Intraperitoneal 5-Fluorouracil treatment of cancer - clinical and experimental studies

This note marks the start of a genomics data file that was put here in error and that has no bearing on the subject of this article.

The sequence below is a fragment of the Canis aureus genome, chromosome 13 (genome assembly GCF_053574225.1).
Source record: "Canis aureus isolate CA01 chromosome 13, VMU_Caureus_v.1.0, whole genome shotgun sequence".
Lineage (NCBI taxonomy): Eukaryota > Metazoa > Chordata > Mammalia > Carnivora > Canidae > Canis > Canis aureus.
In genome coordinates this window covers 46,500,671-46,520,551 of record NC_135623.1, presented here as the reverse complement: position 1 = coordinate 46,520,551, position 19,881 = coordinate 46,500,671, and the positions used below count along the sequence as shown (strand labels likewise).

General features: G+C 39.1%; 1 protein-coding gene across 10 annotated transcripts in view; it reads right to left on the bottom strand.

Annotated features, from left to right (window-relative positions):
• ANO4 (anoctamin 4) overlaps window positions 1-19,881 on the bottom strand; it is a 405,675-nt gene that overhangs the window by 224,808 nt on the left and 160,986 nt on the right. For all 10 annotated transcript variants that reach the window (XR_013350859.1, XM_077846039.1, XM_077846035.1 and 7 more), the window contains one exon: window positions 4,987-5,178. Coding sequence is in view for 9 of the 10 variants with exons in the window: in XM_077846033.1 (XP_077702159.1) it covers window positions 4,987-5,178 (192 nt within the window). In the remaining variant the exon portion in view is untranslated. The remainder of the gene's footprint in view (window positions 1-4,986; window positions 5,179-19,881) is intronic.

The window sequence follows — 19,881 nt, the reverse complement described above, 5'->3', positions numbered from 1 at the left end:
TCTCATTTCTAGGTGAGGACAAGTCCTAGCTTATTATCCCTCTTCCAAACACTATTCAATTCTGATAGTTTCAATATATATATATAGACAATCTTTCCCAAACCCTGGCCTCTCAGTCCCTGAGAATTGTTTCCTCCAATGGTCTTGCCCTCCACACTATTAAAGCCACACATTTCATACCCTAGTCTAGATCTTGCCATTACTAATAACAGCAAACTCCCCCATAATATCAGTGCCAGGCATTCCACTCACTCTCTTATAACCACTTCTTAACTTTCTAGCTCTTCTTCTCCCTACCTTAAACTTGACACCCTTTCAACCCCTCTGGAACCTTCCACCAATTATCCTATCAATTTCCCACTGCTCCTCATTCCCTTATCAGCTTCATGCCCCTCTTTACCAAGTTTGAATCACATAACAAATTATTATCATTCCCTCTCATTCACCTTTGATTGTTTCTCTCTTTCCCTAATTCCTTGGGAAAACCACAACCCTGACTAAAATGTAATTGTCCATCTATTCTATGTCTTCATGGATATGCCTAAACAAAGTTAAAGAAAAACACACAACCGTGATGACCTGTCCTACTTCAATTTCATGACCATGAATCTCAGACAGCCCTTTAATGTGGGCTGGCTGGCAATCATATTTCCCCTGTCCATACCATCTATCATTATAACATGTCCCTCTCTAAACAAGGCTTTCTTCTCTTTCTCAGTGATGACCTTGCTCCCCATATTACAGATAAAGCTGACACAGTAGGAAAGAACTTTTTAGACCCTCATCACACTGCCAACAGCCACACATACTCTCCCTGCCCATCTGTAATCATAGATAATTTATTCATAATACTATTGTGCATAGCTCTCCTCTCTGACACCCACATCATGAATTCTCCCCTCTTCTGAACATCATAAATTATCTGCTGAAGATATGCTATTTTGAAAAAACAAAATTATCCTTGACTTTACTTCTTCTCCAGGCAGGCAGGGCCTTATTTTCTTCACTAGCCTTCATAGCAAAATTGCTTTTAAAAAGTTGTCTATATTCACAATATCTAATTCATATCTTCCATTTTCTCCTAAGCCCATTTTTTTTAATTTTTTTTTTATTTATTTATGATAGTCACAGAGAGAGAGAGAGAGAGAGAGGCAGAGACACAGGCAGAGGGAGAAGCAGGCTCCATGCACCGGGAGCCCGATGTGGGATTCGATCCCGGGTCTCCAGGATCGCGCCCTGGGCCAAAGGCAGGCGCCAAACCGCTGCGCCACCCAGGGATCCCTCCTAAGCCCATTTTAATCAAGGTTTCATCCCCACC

Sammanfattning: Background:Pancreas cancer is a most aggressive malignancy. More than 80% of patients diagnosed with pancreas cancer, exhibit such advanced disease, that curative surgery is impossible. Systemic chemotherapy prolongs survival to 5-9 months. High concentrations of chemotherapeutic agents in the abdominal cavity and in the lymphatics draining the area is achieved by intraperitoneal administration. Vasopressin decreases splanchnic blood flow, reducing the intraperitoneal uptake of drugs, thus raising the local and lymphatic dose intensity.Aim: The aim of the study was to investigate the feasibility and tumour response of intraperitoneal 5-Fluorouracil (5-FU) treatment in non-resectable pancreas cancer, using vasopressin to improve the pharmacokinetic profile. Further, to study the effect of vasopressin on peritoneal blood flow, altered by intraperitoneal 5-FU or the presence of peritoneal carcinomatosis.Methods: In the animal experiments, the 133Xe-clearance technique and as a comparison Laser doppler flow, were used to identify changes of peritoneal blood flow caused by vasopressin in unmanipulated animals and in animals with peritoneal carcinomatosis or animals given intraperitoneal 5-FU. In the clinical studies, 68 (39 women/29 men) patients, with a non-resectable ductal pancreas cancer and a Karnovsky Index ≥70 were included. Patients were treated with 750-1500 mg/m2 5-FU intraperitoneally through a Port-a-cath and Leucovorin 100 mg/m2 intravenously on two consecutive days every 21 days until progression. Seventeen patients, receiving 750 mg/m2 5-FU, were given concomitant vasopressin 0.1 IU/min during 180 minutes, alternatively day 1 or 2.Results: In the animal experiments, vasopressin 0.07 IU/kg/min significantly reduced the 133Xe-clearance. Intraperitoneal 5-FU decreased the basal peritoneal blood flow and abrogated the vasopressin effect for 1-2 days. The presence of peritoneal carcinomatosis did not influence the basal peritoneal blood flow, nor the reduction of peritoneal blood flow caused by vasopressin. In the clinical studies, the treatment with intraperitoneal 5-FU was well tolerated, with no WHO Grade 3 or 4 toxicity with doses up to 1250 mg/m2. Thirty patients achieved at least stable disease at three months. The median survival time was 8.0 (range 0.8-54.1) months. There was a significant reduction of 5-FU Cmax on day 2, but no significant reduction of AUC, when vasopressin was given.Conclusion: Peritoneal blood flow changes caused by vasopressin can be estimated with the 133Xe-clearance technique. Intraperitoneal 5-FU but not peritoneal carcinomatosis decreases the vasopressin induced 133Xe-clearance reduction, 1-2 days after administration. In patients with non-resectable pancreas cancer, intraperitoneal 5-FU up to 1250 mg/m2 for two days every third week can be given without WHO grade 3 and 4 toxicity. The treatment is well tolerated with few and minor side effects. Tumour responses were observed. Addition of vasopressin does not significantly enhance the pharmacokinetics of intraperitoneal 5-Flurorouracil, but adds toxicity.
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